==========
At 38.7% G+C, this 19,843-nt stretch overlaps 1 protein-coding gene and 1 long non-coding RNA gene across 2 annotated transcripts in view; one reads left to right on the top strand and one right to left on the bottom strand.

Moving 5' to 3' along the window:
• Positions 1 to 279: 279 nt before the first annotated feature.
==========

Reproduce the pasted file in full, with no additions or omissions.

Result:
At 38.7% G+C, this 19,843-nt stretch overlaps 1 protein-coding gene and 1 long non-coding RNA gene across 2 annotated transcripts in view; one reads left to right on the top strand and one right to left on the bottom strand.

Moving 5' to 3' along the window:
• Positions 1 to 279: 279 nt before the first annotated feature.